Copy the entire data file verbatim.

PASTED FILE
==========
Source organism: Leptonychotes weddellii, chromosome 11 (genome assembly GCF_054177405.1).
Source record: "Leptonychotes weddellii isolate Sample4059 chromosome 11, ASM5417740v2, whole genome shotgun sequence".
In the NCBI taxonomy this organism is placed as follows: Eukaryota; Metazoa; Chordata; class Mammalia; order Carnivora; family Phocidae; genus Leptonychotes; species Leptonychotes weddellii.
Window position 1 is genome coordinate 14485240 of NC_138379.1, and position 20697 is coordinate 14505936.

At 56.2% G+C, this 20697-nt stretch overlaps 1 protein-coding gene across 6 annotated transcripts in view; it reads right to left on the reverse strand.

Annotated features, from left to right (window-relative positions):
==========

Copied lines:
Source organism: Leptonychotes weddellii, chromosome 11 (genome assembly GCF_054177405.1).
Source record: "Leptonychotes weddellii isolate Sample4059 chromosome 11, ASM5417740v2, whole genome shotgun sequence".
In the NCBI taxonomy this organism is placed as follows: Eukaryota; Metazoa; Chordata; class Mammalia; order Carnivora; family Phocidae; genus Leptonychotes; species Leptonychotes weddellii.
Window position 1 is genome coordinate 14485240 of NC_138379.1, and position 20697 is coordinate 14505936.

At 56.2% G+C, this 20697-nt stretch overlaps 1 protein-coding gene across 6 annotated transcripts in view; it reads right to left on the reverse strand.

Annotated features, from left to right (window-relative positions):